However its authors said the actual number of victims was almost certainly much higher.

The revelations, which mirror paedophile scandals in countries including Australia, Chile, France, Ireland and the United States, prompted Cardinal Reinhard Marx, a prominent reformer, to apologise on behalf of the German Catholic Church.

The Church currently pays victims an average of 5,000 “in recognition of their suffering”, as well as covering their therapy fees.

Victims have called the sum woefully insufficient.

READ ALSO: ‘We will continue to fight’: German church abuse victims say payments not enough

Meanwhile each diocese in Germany has ordered a separate local investigation into abuse among its ranks.

The scandal in Cologne has sapped energy from efforts to spearhead broader reforms at a time when the Church is losing members, who in Germany pay a tax that goes toward church activities including charity work.

Germany’s Catholic Church, the country’s largest, counted 22.6 million members in 2019, two million fewer than in 2010 when the first major wave of paedophile abuse cases came to light.

Among the reforms on the table, in the face of opposition from Woelki and the pope, are a reevaluation of celibacy in the clergy, married priests and a greater role for laypeople and women in the Church.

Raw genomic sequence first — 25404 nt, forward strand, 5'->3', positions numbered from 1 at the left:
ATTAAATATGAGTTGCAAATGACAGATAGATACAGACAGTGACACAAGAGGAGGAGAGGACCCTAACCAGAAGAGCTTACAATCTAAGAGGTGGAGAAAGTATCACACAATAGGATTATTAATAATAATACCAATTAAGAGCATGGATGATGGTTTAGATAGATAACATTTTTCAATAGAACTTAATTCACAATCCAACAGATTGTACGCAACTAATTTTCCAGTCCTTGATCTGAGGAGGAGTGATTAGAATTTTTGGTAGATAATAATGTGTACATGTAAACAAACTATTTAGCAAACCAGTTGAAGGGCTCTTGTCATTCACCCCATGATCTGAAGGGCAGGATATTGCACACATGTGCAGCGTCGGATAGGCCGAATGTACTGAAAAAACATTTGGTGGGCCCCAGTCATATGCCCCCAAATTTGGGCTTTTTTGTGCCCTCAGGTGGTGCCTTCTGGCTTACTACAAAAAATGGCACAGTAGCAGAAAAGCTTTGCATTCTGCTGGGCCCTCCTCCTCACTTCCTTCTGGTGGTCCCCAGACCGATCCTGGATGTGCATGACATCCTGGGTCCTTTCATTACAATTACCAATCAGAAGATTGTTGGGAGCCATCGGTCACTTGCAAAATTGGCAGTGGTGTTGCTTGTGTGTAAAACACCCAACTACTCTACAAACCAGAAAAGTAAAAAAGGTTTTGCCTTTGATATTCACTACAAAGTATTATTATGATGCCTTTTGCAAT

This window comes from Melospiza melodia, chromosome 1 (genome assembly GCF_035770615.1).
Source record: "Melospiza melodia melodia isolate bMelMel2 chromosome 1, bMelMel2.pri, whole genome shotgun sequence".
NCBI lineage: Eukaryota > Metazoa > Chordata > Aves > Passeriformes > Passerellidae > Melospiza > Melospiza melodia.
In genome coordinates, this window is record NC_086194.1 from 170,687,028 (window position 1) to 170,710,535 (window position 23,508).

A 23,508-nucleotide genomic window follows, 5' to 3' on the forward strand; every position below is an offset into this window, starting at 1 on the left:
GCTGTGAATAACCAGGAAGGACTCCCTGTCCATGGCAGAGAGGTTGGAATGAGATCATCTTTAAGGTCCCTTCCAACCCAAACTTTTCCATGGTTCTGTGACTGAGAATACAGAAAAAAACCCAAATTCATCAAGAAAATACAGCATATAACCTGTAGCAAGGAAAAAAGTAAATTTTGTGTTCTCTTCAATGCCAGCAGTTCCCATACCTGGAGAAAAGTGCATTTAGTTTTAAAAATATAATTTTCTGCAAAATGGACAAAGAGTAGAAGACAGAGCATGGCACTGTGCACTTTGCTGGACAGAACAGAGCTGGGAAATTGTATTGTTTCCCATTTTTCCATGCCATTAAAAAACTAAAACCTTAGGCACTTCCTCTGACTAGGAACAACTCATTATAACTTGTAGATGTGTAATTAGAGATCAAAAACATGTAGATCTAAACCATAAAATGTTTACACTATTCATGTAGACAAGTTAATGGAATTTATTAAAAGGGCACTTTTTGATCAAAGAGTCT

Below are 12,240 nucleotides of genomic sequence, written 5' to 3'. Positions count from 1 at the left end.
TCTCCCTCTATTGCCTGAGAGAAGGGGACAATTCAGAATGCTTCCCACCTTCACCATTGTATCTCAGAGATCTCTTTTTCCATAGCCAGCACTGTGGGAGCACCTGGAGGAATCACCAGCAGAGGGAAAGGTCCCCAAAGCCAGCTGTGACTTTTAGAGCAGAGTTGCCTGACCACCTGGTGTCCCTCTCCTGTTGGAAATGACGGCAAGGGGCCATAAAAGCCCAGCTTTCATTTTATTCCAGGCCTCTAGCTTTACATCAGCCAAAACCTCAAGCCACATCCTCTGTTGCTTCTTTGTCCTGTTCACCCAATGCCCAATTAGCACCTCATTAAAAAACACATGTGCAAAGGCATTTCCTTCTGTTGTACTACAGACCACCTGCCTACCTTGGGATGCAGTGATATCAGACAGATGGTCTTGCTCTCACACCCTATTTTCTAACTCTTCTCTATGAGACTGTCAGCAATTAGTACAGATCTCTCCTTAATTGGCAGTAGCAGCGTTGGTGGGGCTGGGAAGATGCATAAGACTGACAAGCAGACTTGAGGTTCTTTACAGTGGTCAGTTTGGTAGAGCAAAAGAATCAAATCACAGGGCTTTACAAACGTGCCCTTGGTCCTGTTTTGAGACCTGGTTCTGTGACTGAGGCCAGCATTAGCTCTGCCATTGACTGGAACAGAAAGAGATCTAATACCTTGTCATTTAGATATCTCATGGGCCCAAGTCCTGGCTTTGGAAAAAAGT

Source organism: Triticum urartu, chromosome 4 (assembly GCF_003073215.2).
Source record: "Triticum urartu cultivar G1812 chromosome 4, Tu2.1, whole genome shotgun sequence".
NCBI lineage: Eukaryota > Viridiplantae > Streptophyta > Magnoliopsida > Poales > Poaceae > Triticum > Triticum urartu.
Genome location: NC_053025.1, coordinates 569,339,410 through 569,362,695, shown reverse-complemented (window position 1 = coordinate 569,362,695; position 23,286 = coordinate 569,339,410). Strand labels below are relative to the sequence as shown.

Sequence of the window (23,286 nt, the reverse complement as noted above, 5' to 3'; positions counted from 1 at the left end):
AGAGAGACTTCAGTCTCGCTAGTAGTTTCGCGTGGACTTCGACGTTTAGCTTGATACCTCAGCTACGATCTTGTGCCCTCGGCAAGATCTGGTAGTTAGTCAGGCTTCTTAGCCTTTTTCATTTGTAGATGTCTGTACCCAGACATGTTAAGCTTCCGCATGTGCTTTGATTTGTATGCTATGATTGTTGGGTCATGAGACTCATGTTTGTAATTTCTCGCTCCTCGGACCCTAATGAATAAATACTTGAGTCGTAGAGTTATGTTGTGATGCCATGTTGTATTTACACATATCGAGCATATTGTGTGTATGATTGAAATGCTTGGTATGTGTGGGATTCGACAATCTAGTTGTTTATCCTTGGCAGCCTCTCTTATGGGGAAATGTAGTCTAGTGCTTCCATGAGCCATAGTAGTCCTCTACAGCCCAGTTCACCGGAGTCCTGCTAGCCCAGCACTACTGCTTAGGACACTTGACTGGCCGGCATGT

In a setback for members calling for greater openness, the Vatican on Monday said the Church does not have the power to bless same-sex unions, declaring it was impossible for God to “bless sin”.

That reaffirmation of a harder line is no accident, said Thomas Sternberg, president of the influential Central Committee of German Catholics, calling it a way for Rome to “disrupt” the German reform drive.

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Germany in talks on further payout for 1972 Olympics victims

The German government says it is in talks over further compensation for victims of the attack on the Munich Olympics, as the 50th anniversary of the atrocity approaches.

Germany in talks on further payout for 1972 Olympics victims

Ahead of the commemoration in September, relatives of the Israelis killed have indicated they are unhappy with what Germany is offering.